Since the first time Project Scorpio was announced, it seemed like the Xbox platform was becoming more multi-faceted and going from one generation to something that is going to transcend traditional hardware refreshes. Phil Spencer shed a bit more light on this during a recent interview, stating that gaming hardware needs to be multi-generational because many of its games are.

Titles like GTA, Destiny, and Call of Duty were cited as games that succeeded across multiple generations and their goal is to make sure that their goal is to make things easier for developers to figure out the best way to get games out to as many people as possible.

They aim to make moving up to the Scorpio easy for developers and says that the hardware itself should allow games to scale up and compared launching a game on an Xbox platform akin to a PC – where the game would just scale for the different hardware levels. Realistically, a Scorpio version would seem to be like the game would be running on Ultra or 4K settings – while the Xbox One version would be akin to medium to maybe high depending on the game. This allows as many people as possible to enjoy the core game while rewarding players with the higher-end hardware with a richer experience.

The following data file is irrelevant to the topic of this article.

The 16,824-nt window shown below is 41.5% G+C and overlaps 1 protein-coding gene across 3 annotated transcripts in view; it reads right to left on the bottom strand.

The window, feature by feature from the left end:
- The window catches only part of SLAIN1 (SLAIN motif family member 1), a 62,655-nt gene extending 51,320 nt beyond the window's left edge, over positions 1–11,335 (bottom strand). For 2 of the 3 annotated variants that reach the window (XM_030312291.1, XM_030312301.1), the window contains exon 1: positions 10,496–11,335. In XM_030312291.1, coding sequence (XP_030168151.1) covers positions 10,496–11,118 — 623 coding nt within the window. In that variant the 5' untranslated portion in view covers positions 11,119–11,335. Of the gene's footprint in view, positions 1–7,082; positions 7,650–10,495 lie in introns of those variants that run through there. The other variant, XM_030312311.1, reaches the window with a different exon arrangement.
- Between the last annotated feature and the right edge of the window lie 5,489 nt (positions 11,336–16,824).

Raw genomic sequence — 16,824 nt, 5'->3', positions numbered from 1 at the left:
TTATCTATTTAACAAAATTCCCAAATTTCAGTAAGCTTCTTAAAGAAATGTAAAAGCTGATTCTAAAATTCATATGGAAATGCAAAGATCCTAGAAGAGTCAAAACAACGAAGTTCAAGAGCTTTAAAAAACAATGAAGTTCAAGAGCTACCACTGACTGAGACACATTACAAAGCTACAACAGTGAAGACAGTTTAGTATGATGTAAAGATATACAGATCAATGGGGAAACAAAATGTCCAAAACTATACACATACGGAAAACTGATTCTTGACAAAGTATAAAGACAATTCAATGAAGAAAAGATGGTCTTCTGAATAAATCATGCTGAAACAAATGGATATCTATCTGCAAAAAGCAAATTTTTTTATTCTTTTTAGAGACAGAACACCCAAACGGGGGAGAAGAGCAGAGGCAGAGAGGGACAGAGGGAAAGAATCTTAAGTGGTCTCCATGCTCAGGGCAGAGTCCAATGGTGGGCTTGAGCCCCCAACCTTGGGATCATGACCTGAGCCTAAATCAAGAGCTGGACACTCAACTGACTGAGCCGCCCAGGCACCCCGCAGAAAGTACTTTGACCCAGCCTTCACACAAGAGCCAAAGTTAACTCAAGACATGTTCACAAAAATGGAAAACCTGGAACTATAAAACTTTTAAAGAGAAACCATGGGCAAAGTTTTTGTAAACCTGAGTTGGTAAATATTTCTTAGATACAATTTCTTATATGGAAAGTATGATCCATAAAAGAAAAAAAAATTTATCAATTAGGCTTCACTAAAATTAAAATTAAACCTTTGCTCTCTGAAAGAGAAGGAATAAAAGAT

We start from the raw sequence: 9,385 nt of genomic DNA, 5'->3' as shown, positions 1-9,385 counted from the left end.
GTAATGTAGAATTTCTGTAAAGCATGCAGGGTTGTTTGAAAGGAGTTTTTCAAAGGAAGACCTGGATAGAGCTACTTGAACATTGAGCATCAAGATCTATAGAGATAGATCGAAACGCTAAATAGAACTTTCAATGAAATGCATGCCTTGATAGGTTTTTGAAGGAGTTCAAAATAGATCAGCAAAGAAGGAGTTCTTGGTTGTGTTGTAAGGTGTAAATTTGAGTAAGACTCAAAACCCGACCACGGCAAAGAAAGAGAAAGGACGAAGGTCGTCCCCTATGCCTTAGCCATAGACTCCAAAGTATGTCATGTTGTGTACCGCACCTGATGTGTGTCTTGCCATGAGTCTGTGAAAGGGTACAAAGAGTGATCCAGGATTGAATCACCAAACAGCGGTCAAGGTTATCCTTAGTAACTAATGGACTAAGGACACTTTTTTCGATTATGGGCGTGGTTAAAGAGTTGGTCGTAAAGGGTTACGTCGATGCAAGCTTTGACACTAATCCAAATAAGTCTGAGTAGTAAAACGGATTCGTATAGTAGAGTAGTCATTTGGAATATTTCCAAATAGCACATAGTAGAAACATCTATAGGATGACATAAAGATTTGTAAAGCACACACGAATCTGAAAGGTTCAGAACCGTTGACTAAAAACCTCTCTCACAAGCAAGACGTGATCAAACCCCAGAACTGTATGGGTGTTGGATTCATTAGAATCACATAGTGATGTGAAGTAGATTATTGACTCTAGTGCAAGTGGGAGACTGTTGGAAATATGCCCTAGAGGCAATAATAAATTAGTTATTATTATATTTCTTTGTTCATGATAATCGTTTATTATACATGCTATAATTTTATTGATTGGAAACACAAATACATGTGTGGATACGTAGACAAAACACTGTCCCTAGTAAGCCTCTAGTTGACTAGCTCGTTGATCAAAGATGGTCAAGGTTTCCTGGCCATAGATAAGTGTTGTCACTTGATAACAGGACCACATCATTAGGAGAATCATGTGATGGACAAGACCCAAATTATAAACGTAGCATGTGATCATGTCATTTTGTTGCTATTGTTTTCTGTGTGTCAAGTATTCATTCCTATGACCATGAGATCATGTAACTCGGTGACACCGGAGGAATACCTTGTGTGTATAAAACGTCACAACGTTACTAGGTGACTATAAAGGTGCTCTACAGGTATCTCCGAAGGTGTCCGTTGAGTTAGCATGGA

Microsoft’s first-party games are already being prepared with the future in mind – as Halo 5 has dynamic resolution scaling, while Gears of War and the Forza Motorsport and Forza Horizon sub-series are all being designed to be scaled up to better use the more powerful hardware. This is the first time that Microsoft has undertaken what would normally be a mid-generational hardware change. They did it to a smaller degree with the Xbox 360, eventually releasing one with a more stable chipset and a couple of redesigns. The Xbox One S unlocks a small bit of more horsepower and allows the Xbox One to play 4K Blu-Ray discs – but doesn’t offer up major changes beyond that and being a bit smaller.

Microsoft has been a good mix of forthcoming and vague when it comes to Project Scorpio – and time will tell if its expected holiday launch works out well or fails to catch on. If the price is kept at a reasonable level, then Microsoft could have a huge hit on its hands.

source: Gamasutra